Because Parker was in his "happy place" at camp and we knew that he was being safely looked after with the amazing medical staff on hand, my husband and I decided to take a short weekend trip to the beach, our "happy place".  We have not been alone on vacation for 5 years.  And our oldest son came to visit us on the beach each day to skim board..."his happy place".  We all experienced the JOY of camp...

We were actually a little nervous to pick Parker up from camp because we didn't know what physical condition camp would leave him, as he had to start school the next day.  We never, in all this journey, would have expected to see the "Parker" that came home that day...He came home a happy, stronger, more energized child than we have seen in 8 long years of struggle with this very mean disease.  And, because the camp schedule has an early rise-and-shine kind-of day...his sleep schedule was also now on track for school days.

And the next day, the first day of high school...the first day back in traditional school with no hospital home-bound, no more on-line classes...Parker didn't just decide to re-enter school...he decided to leave his wheelchair behind and WALK through those doors and into his new-found strength and re-boot on “being a kid”.  He did it!  And he has been doing it all week!  We know that Parker's strength and drive brought him here!  We know that our many prayers and continued hope pushed this opportunity into his path.  But what we didn't know is that Camp Boggy Creek would give us and our sweet child a gift that is beyond measure and is full of JOY for our entire family.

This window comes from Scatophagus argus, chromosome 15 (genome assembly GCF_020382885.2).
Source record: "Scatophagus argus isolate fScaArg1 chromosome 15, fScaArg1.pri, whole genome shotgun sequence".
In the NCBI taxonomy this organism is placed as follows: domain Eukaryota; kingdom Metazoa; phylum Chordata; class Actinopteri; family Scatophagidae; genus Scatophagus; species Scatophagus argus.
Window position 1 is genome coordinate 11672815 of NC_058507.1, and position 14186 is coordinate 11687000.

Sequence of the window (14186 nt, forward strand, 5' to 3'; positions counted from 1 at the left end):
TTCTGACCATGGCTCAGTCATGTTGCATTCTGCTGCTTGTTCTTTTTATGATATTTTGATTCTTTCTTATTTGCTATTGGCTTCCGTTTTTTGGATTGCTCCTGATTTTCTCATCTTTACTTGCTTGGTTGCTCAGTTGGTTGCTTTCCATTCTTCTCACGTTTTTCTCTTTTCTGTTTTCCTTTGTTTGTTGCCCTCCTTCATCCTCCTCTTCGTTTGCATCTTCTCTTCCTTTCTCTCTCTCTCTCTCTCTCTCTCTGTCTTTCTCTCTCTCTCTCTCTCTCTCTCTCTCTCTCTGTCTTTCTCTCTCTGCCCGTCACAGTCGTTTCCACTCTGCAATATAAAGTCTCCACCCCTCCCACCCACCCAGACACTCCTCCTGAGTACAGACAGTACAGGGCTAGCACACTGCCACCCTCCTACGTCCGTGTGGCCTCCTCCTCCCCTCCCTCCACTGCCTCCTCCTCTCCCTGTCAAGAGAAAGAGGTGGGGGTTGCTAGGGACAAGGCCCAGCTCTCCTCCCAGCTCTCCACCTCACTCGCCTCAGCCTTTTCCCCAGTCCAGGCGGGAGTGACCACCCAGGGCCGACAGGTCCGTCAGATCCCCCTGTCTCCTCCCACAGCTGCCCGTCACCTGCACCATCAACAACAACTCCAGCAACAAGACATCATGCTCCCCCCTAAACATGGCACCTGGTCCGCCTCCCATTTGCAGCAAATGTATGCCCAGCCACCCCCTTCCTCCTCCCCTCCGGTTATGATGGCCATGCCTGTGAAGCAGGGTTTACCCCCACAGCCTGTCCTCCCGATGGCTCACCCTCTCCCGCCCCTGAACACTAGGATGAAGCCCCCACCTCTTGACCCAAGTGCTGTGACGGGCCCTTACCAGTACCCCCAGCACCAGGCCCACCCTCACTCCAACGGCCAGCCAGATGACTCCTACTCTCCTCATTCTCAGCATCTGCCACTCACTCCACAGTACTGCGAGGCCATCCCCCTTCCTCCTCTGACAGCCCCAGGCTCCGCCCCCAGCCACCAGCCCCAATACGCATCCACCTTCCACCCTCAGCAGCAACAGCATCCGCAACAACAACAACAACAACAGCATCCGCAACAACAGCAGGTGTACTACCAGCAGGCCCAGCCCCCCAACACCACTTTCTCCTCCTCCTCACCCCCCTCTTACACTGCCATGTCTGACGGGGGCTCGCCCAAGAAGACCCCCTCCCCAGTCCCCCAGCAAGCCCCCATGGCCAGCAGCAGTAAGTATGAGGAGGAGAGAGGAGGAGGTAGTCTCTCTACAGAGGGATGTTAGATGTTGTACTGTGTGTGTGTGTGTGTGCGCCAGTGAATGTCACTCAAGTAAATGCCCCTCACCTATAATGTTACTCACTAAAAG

The words “thank you” are not enough. Our hearts burst with appreciation far beyond what we could say with our voices.  And we are so very thankful that the Arthritis Foundation made this possible; that Paul Newman had the vision and love to start these amazing camps for children with life threatening and life altering chronic diseases; and that there are volunteers, staff, and medical professions that give of themselves so that our children may simply LIVE LIKE KIDS.  We love you dearly!
Much HOPE and LOVE for LIFE,

The Lentini Family